Amazon’s Alexa now has more than 7,000 “skills” (voice apps), according to a presentation given at CES (the Computer Electronics Show) by Amazon’s Mike George, who demonstrated an LG refrigerator with Alexa built in.
Alexa, like Microsoft’s Cortana, is making a push to be included in a broad range of third-party connected devices. Earlier this week, Lenovo introduced an Alexa-powered Echo-like speaker. In addition to Alexa itself, Amazon is making the full range of skills available to third-party developers and manufacturers as well.
Skills discovery is even larger problem than smartphone app discovery because there’s no good voice-based way to find skills, although you can discover skills via the Alexa app or online.
Not wanting to be completely overshadowed by Alexa in the digital assistant arena, Google announced that “The Google Assistant is making its way to Android TV in the coming months.”
The Google Assistant will search for and play media, but Google also sees the Assistant on TV as smart home controller and general search tool (like Home). Here are some of the example actions/commands for Google Assistant on your TV:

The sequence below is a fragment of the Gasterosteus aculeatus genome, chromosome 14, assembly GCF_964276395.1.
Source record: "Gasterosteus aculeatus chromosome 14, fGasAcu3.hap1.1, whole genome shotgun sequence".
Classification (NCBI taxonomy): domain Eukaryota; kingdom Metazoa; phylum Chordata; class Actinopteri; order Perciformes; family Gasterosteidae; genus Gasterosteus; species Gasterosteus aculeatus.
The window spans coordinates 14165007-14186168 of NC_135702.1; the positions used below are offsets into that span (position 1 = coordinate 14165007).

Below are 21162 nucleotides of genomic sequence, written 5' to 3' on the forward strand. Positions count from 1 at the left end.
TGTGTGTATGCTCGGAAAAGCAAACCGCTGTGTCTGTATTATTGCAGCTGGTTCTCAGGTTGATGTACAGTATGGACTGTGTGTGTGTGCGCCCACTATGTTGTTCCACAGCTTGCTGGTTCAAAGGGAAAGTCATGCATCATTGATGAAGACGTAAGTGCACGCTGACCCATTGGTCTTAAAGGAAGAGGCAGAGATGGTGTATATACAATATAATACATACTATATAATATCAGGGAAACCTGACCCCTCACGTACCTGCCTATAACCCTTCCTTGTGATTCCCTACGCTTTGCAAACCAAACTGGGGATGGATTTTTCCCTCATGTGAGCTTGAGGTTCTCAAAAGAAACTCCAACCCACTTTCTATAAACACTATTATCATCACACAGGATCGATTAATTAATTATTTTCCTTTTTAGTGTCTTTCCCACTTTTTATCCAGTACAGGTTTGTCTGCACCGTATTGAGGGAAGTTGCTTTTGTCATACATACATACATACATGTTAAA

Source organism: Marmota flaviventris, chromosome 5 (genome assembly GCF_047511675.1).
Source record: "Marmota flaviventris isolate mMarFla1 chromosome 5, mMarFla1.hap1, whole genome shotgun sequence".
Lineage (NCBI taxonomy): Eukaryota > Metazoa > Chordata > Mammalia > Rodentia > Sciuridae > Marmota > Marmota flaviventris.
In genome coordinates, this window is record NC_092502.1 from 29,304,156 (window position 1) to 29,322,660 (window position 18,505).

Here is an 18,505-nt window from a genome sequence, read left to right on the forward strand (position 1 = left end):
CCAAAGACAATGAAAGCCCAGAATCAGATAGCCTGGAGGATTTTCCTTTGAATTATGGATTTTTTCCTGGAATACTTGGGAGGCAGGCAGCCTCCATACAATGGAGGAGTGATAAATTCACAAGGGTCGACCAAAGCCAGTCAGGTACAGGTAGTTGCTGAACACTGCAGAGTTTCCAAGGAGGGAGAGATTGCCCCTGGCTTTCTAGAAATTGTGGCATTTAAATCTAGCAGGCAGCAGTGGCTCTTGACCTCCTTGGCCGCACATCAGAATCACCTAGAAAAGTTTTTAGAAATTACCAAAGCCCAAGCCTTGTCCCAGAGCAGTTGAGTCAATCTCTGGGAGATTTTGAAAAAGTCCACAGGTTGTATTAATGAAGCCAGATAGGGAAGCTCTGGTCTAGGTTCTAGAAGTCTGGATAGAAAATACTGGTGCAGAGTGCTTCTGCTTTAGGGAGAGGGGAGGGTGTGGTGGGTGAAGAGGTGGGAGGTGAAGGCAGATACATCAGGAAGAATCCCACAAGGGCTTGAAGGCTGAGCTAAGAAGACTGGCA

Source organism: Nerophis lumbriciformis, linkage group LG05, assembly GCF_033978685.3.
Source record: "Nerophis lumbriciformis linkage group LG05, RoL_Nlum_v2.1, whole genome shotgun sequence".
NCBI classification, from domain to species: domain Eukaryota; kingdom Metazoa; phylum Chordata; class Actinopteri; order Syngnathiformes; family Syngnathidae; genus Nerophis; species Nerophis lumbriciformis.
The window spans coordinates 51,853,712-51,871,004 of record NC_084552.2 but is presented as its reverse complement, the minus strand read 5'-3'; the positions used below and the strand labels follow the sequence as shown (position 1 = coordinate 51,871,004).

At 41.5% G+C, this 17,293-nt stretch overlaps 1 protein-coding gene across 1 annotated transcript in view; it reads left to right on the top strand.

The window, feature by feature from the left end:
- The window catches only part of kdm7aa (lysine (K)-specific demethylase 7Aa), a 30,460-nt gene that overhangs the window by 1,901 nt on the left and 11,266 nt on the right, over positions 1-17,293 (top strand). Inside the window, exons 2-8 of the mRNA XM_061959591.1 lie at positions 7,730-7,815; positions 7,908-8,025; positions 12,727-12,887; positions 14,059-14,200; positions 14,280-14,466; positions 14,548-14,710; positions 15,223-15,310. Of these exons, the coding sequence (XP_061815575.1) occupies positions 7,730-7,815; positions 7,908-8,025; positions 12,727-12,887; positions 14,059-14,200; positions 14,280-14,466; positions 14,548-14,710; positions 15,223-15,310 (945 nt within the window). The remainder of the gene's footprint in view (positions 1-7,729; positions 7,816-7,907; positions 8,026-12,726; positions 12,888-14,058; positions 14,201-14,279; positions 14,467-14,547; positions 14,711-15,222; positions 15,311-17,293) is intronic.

- Play content: “Play Stranger Things on Netflix.”
- Discover content: “Search YouTube for Jimmy Kimmel.” And you can also ask a follow-up if you’re interested in more videos by saying: “Play the second one.”
- Get answers: “Tell me about Jurassic Park.”
- Set the right mood: “Dim the lights.”
- Get ready for your day: “How long will it take to get to work?”
It remains to be seen whether the rumors about Apple introducing its own Siri-powered stand-alone device are true — though Apple risks being marginalized in the smart home if it doesn’t. What’s clear, however, is that with the introduction of these new third-party hardware integrations, we’re entering a dynamic period of competition for virtual assistants and voice search.
About The Author
Greg Sterling is a Contributing Editor at Search Engine Land. He writes a personal blog, Screenwerk, about connecting the dots between digital media and real-world consumer behavior. He is also VP of Strategy and Insights for the Local Search Association. Follow him on Twitter or find him at Google+.